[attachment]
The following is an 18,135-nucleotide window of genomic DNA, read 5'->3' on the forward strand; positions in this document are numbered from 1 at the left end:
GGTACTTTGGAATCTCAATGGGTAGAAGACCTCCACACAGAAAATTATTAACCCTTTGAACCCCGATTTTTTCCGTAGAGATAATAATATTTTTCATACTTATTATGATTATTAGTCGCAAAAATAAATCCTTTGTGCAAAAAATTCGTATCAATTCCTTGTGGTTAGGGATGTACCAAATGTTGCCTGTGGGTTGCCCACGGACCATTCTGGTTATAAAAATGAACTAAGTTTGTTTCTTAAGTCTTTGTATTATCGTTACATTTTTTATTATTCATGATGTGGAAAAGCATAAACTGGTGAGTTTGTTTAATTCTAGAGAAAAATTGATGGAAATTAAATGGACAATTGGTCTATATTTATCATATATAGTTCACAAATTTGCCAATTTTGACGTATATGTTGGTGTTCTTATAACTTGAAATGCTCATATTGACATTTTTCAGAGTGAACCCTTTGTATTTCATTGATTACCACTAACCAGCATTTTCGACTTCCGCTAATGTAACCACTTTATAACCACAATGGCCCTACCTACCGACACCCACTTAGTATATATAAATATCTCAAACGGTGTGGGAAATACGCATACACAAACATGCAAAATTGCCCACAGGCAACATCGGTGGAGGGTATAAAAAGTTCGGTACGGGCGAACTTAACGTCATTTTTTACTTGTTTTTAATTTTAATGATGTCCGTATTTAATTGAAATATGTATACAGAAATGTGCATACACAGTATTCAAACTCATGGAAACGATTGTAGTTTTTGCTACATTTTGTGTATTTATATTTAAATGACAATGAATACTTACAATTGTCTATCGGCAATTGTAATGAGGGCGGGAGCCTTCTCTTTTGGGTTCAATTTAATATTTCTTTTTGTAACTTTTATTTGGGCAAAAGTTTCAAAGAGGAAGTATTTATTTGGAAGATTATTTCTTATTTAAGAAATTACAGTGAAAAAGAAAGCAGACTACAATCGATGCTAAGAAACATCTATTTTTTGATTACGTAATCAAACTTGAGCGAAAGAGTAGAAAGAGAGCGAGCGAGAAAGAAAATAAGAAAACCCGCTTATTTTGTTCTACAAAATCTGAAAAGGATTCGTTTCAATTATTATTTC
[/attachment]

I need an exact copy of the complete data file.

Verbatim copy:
The following is an 18,135-nucleotide window of genomic DNA, read 5'->3' on the forward strand; positions in this document are numbered from 1 at the left end:
GGTACTTTGGAATCTCAATGGGTAGAAGACCTCCACACAGAAAATTATTAACCCTTTGAACCCCGATTTTTTCCGTAGAGATAATAATATTTTTCATACTTATTATGATTATTAGTCGCAAAAATAAATCCTTTGTGCAAAAAATTCGTATCAATTCCTTGTGGTTAGGGATGTACCAAATGTTGCCTGTGGGTTGCCCACGGACCATTCTGGTTATAAAAATGAACTAAGTTTGTTTCTTAAGTCTTTGTATTATCGTTACATTTTTTATTATTCATGATGTGGAAAAGCATAAACTGGTGAGTTTGTTTAATTCTAGAGAAAAATTGATGGAAATTAAATGGACAATTGGTCTATATTTATCATATATAGTTCACAAATTTGCCAATTTTGACGTATATGTTGGTGTTCTTATAACTTGAAATGCTCATATTGACATTTTTCAGAGTGAACCCTTTGTATTTCATTGATTACCACTAACCAGCATTTTCGACTTCCGCTAATGTAACCACTTTATAACCACAATGGCCCTACCTACCGACACCCACTTAGTATATATAAATATCTCAAACGGTGTGGGAAATACGCATACACAAACATGCAAAATTGCCCACAGGCAACATCGGTGGAGGGTATAAAAAGTTCGGTACGGGCGAACTTAACGTCATTTTTTACTTGTTTTTAATTTTAATGATGTCCGTATTTAATTGAAATATGTATACAGAAATGTGCATACACAGTATTCAAACTCATGGAAACGATTGTAGTTTTTGCTACATTTTGTGTATTTATATTTAAATGACAATGAATACTTACAATTGTCTATCGGCAATTGTAATGAGGGCGGGAGCCTTCTCTTTTGGGTTCAATTTAATATTTCTTTTTGTAACTTTTATTTGGGCAAAAGTTTCAAAGAGGAAGTATTTATTTGGAAGATTATTTCTTATTTAAGAAATTACAGTGAAAAAGAAAGCAGACTACAATCGATGCTAAGAAACATCTATTTTTTGATTACGTAATCAAACTTGAGCGAAAGAGTAGAAAGAGAGCGAGCGAGAAAGAAAATAAGAAAACCCGCTTATTTTGTTCTACAAAATCTGAAAAGGATTCGTTTCAATTATTATTTC